OK county clerk, I am waiting to see what you say when they come after you.
    And Devriss, the woman has a bare dead lawn. I don’t think vermin is the problem.
    I saw the whole veiw of the house. There was one board against the wall. Everyting else was pretty bare. Attractive? No but certainly not a hazard except to her apparently.

  8. Gloria… what a peculiar thing to write.

    So your belief is that if I have trouble over my own garden that I won’t believe any of the things I wrote?

    There is no hypocrasy here.

    If I have a problem, I will fight it. If I win, I will stand victorious and naked (except for a hand spade) in my front lawn/garden and pronounce myself mayor of the village. Maybe “king.”

    If I lose, I may do the same thing. Maybe. (But THEN, no doubt, I’ll start writing checks and digging.)

    Then again, I might just move to Seattle.

  9. Gloria says:

    Clerk, I only mean that many of us are being victimized by said laws.
    We are trying a different tack and always the ones that prefer the clean and spare use these sort of cases against us.

    Here is my e-mail to B Brown Mayor
    Mayor Brown,
    Many municipalities are beginning to understand the advantages to having a more natural relaxed style of garden rather than a lawn surrounding the home. These include less water use and no mower pollution. Research is beginning to find a health benefit to gardening in general and less pesticide use.
    Maybe you should look into what is being discouraged by threatening citizens when they differ from the norm. An awareness of our effect on the world around us is sweeping the country. When neighbors become accustomed to a fuller landscape and the reasons why one would want to change resistance decreases. Of course some will never change but those of us willing and eager to start need help from our elected officials.
    Thank you

    Maybe not as grandstanding as L.A. attorney’s shrill ,
    “I ask the citizens of Orem: How many of you would like to have your great-grandmother taken from her home with bruises and blood and placed in handcuffs for failing to water her lawn?” ,

    but I agree with her.

    And cleck Re…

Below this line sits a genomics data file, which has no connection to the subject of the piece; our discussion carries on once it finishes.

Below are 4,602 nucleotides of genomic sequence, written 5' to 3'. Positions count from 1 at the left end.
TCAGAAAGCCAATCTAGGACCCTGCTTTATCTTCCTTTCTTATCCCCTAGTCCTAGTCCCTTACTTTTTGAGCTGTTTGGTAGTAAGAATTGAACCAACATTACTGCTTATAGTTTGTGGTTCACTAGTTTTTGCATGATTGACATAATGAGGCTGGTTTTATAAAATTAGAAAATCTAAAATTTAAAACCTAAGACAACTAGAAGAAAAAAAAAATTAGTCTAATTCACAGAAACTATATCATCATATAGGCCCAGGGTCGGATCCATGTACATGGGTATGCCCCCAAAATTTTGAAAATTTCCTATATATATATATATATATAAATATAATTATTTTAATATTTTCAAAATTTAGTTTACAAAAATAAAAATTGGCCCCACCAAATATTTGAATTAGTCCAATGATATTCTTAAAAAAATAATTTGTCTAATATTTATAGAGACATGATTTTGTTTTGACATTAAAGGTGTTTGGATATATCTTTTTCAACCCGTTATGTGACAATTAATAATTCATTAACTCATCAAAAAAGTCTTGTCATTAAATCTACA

If I have a problem, I will fight it. If I win, I will stand victorious and naked (except for a hand spade) in my front lawn/garden and pronounce myself mayor of the village. Maybe “king.”

    If I lose, I may do the same thing. Maybe.

    Let me know I would love to be there.

  10. oh, I get it, it’s a victim thing.

  11. John says:

    Ridiculous, especially in an arid western state, although most anywhere in North America is subject to drought. Last I checked, a dry brown lawn quickly turns green when rain returns.

    If decriminalization ain’t gonna happen, another possible solution: exodus from Orem, Utah. (Let’s face it–this can’t be the only problem there.)

  12. Reading Dirt says:

    Wow, County Clerk — if you move into my neighborhood, I’ll make a deal with you. I won’t turn in any “naked guy standing in the middle of an expensively manicured lawn shouting about being king” complaints against you if you promise not to turn in “neighbor grows shrubs, forest plants, and raised bed garden in front instead of expensively manicured lawn” compaints against me. But do consider a pair of shorts, pretty please. There are a lot of cats around here that like to play with dangly things.

  13. eliz says:

    Well, as far as Buffalo goes I think it’s a question of education. I sent an email to the commissioner of inspections suggesting that he send his guys to a seminar. Many of our gardening professionals are way more outraged about this than any of you. You wouldn’t believe the local emails I am getting in support of Jean’s miixed plantings.

    But I think education is the key. It will happen.